They could only deal with me for so long. Before I knew it they had beamed me back home and departed Earth post haste. And that’s how I saved the world with philosophy.

Creative Commons License
This work is licensed under a Creative Commons Attribution 4.0 International License.

Wednesday, January 9, 2019

Chaos In The Eye Of God

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Photo by Marvin(PA) on flickr CC BY-NC

Chaos In The Eye Of God
by Larry Heyl

“For a while there the universe was clockwork. All cause and effect. Every action had an equal and opposite reaction.”

Dr. Shengwei was lecturing his class. Physics 101. He hadn’t started in on the math yet.

“But the more we tried to describe the more complicated the descriptions became. The systems outpaced our equations. We could no longer make valid predictions. Since we saw chaos we described it as chaos. Chaos Theory became the new thing. But it was more of an excuse for why our predictions were failing than a way to make predictions.”

“Is the universe clockwork and completely predictable? Or is it a chaotic mess with no prediction possible? Or is it both? ‘It can’t be both!’ you say. But we are looking through the eyes of man. Maybe the human mind is the limitation here. Maybe in the eye of God chaos is simple.”

He could tell he was starting to lose them. He could see the big question forming behind their eyes. What does God have to do with physics? They were expecting math but they were getting theology. Einstein said, “God does not play dice with the universe”. The students were getting anxious. Uncomfortable. He would have to start on the math soon. Then they would wish he was still talking about God.

“Godel proved that in any formal system complex enough to describe itself, even systems as simple as axiomatic algebra, There would be statements that can’t be proven or disproven and statements that hadn’t yet been proven or disproven. Godel also showed that there was no way to distinguish between the two. Only God would know whether a statement that hadn’t been proven could be proved or not. At least until a man or woman could prove or disprove it.”

Dr Shengwei turned to the board and started in on the math. When he looked out at the class the uncertaintly and anxiety was gone. This was what they had been expecting. Now the uncertainty and anxiety was replaced with confusion.

Behind every pair of eyes there was a chaotic system known as a human brain. Was the human brain essentially chaotic or was it only chaotic as perceived by the human brain? In the eye of God even the human brain is simple.

Creative Commons License
This work is licensed under a Creative Commons Attribution 4.0 International License.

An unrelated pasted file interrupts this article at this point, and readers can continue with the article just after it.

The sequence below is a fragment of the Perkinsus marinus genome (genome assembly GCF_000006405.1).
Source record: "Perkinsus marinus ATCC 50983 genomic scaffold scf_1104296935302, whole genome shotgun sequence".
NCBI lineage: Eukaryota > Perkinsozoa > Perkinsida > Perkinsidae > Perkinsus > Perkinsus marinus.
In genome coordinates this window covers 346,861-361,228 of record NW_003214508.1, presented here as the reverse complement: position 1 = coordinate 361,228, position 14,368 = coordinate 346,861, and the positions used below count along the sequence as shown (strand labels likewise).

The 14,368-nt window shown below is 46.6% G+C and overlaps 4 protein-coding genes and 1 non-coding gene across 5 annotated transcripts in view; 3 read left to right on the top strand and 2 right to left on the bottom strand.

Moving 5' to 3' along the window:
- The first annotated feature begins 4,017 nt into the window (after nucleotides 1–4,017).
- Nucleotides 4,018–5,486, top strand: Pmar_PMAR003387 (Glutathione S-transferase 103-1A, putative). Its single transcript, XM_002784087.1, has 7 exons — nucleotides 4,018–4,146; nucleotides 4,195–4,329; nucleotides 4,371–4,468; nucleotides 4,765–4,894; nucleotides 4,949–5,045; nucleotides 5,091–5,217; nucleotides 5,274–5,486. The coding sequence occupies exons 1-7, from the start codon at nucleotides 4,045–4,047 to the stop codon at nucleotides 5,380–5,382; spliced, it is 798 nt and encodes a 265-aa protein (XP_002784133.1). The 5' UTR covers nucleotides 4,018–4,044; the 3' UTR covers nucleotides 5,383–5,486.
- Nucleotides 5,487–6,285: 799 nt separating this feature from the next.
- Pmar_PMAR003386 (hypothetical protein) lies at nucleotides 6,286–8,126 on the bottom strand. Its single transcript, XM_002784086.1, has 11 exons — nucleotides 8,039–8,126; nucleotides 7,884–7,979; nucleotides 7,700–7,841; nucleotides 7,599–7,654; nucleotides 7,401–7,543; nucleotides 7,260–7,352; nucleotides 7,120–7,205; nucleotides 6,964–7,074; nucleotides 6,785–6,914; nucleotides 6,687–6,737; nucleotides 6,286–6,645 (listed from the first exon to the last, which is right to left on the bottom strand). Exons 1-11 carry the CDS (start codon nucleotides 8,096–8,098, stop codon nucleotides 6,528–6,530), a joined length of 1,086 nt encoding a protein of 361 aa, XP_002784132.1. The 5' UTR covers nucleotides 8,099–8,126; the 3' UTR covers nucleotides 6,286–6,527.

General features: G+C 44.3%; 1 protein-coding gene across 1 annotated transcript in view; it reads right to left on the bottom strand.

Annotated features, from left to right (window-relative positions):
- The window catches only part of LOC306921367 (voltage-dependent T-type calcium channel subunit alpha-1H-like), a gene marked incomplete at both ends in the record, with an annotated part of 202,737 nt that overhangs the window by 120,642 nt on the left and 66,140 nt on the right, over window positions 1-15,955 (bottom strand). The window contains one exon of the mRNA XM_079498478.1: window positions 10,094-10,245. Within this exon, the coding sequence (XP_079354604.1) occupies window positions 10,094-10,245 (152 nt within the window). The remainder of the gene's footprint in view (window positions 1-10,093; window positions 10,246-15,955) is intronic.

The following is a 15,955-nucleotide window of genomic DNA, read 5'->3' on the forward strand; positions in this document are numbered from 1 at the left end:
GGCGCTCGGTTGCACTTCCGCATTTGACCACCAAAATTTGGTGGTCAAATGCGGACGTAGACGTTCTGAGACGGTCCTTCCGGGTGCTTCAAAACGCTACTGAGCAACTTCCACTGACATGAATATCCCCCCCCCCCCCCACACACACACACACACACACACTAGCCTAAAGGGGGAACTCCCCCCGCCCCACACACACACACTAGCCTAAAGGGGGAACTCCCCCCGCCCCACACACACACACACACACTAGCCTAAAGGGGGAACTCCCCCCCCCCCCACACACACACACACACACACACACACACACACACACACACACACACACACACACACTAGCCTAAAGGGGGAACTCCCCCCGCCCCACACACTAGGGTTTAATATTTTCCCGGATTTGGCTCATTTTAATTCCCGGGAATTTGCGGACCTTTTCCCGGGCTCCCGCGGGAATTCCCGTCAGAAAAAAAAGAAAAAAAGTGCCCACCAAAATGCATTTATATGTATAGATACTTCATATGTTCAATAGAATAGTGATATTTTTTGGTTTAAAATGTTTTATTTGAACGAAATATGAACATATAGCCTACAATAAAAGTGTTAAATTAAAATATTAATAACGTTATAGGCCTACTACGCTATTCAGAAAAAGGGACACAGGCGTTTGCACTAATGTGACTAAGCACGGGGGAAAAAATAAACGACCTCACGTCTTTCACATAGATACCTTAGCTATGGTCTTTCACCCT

Sunday, January 6, 2019

Sweet Mary

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Artwork by Arthur Rackham - public domain

Sweet Mary
by Larry Heyl

Sweet Mary was born in the spring. Her parents were well off and unconventional. Which in itself was strange because Mary was quite conventional. She occupied herself with being a very normal baby until Christmas. Even though she was only nine months old when Kris Kringle came she got a big sparkle in her eye and you could see joy radiate from her and light the room. She was brighter than the tree.

As she grew she remained very conventional. She would read, draw, and walk in the forest. And when Christmas came each year Kris Kringle brought her books, paper, charcoal, crayons, and walking boots. It wasn’t the presents that made her glow. She just loved Christmas in an extraordinary way. It is normal for children to love Christmas but for Sweet Mary her joy of Christmas was unconventionally exuberant.

And so Mary would walk in the woods, reading and drawing, and the years drifted by. Until one fall, at the top of the hill, she found a fairy circle of big beautiful mushrooms and unknowingly she walked through it. She made friends in Feyland, Puck, Took, and Willow. For fairies they were still young and the four of them would romp through the woods playing fairy games almost as if Sweet Mary belonged there. But she loved her parents very much and after a few hours she would always go home. She was still conventional enough not to eat between meals so she could always find the fairy circle and the path back to her house. When she greeted her parents she had that sparkle in her eye they had only seen at Christmas and they very much approved. They quickly grew used to her radiating joy after returning from her walks in the woods.